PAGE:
The objective of this study is to uncover the impact of natural fracture network properties and its interaction on the productivity of a multiwell pad system in an unconventional reservoir setting. The investigation uses a theoretical model to characterize the dynamic fluid leak-off behavior in the naturally fractured reservoirs. The effects of well spacing, the sequence of stimulation, and the timing of stimulation on a well's productivity are studied within the naturally fractured settings.

A field case study from the Permian basin with a characterized and calibrated geo-model is used for the investigation. A complex fracture model to incorporate the impact of variable fracturing fluid leak-off as it propagates is utilized to evaluate the hydraulic fractures geometry. History matched production on the calibrated model serves to elucidate the productive fracture geometry. Further, a boundary element computation technique to predict the stress shadow in zipper and non-zipper scenarios is used to predict the multiwell pad production performance with time.

Most of the natural fractures present in the rock fabric of unconventional reservoirs are mineralized. However, because the fractures form a plane of weakness in the system, when they come under the direct or indirect pressure perturbation from the hydraulic fractures, they are easily sheared. It evident that the production performance for wells is severely impacted by the overall geometry and footprint of the hydraulic fractures in these naturally fractured reservoirs. The dynamic fluid leak-off to the natural fracture and its dilation while propagating the hydraulic fracture has an impact on the subsequent fracturing stages (same well and the offset). The loss of fracturing fluid to the natural fractures affects the productivity of the multiwell system. Well spacing decisions are greatly impacted with the density of natural fracture network and fluid leakoff.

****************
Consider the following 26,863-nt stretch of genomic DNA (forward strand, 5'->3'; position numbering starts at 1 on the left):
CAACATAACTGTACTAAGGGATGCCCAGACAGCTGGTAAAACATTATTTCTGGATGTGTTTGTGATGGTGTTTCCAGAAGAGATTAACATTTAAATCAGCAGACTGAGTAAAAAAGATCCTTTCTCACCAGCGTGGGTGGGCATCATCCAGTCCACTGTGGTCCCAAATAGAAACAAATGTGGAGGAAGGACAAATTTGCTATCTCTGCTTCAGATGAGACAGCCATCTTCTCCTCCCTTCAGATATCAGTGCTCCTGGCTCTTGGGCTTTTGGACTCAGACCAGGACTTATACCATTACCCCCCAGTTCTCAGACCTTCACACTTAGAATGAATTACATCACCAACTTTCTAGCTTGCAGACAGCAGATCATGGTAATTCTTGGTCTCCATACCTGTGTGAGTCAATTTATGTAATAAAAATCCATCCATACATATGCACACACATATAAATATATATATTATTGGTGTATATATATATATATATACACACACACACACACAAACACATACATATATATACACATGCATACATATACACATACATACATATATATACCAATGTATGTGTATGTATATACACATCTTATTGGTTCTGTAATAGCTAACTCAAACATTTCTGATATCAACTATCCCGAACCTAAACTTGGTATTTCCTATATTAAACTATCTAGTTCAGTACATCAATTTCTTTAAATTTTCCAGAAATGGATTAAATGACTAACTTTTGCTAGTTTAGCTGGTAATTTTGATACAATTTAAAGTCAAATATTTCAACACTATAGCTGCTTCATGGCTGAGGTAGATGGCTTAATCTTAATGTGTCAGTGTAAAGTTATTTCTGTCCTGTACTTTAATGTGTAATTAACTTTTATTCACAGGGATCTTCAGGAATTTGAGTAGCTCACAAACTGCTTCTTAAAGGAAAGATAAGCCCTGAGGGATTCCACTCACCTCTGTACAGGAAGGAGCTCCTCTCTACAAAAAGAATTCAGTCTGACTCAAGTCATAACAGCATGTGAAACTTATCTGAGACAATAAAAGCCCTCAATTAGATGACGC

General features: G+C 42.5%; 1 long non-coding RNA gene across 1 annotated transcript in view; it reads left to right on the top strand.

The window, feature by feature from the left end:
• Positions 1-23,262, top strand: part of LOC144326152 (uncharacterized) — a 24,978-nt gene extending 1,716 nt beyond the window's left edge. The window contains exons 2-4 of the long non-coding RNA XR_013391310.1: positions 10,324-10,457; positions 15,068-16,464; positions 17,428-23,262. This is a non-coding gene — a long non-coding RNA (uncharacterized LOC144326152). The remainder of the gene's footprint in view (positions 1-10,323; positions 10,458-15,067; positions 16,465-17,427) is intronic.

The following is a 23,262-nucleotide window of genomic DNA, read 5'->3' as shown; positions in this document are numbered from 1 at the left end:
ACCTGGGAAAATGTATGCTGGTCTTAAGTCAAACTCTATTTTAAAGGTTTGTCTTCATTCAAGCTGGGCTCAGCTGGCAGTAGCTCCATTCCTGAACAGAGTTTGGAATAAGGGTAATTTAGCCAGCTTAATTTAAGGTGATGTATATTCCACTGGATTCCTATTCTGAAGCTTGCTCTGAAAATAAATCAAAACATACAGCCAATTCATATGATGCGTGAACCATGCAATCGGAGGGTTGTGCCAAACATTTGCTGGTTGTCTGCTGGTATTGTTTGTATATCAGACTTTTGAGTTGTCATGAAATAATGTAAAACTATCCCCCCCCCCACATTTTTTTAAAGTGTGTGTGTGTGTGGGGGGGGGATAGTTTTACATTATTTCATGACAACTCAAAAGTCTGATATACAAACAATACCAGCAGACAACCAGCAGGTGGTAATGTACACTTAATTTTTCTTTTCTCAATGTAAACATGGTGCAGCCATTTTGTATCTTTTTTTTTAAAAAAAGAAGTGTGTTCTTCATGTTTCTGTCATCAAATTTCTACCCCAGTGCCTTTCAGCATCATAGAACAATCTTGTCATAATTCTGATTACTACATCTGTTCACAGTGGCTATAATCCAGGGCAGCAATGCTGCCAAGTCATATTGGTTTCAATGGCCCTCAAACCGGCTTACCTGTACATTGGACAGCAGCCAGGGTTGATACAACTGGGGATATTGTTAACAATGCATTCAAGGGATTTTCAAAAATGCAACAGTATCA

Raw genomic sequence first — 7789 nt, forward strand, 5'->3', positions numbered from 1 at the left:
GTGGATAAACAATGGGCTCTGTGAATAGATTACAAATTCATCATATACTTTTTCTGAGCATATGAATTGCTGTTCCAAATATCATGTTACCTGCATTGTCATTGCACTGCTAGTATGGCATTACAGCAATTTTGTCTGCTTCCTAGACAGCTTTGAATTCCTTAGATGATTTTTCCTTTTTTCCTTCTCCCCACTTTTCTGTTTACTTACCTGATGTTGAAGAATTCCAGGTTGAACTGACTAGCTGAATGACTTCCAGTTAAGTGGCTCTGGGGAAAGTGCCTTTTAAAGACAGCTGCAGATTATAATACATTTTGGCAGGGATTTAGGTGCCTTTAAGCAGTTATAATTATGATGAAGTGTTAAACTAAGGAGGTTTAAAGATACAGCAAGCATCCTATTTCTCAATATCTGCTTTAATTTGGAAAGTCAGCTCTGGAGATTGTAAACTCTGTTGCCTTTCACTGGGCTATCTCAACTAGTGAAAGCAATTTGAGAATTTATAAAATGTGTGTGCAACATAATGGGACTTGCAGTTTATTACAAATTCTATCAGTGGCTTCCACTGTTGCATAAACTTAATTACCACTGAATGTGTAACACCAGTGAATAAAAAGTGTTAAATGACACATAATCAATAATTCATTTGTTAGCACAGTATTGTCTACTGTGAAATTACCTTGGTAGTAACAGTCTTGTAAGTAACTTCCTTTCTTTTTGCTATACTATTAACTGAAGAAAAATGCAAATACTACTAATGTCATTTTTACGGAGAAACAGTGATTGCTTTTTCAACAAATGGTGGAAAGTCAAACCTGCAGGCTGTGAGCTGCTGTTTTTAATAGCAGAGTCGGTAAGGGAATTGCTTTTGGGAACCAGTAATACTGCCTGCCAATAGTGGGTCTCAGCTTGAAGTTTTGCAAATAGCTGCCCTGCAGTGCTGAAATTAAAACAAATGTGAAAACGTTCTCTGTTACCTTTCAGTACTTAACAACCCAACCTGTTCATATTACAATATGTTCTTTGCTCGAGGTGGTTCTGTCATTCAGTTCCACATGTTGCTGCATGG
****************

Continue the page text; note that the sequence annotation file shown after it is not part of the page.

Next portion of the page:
A new workflow is created to calibrate the complex fracture model while incorporating a dynamic fluid loss into the natural fracture network. The unique approach not only serves as a methodology to predict well performance in a multiwell stimulation scenario and history match of production, but also provides a consistent approach to optimize well spacing, stimulation sequencing, and timing of stimulation considering the impact of the natural fracture network.

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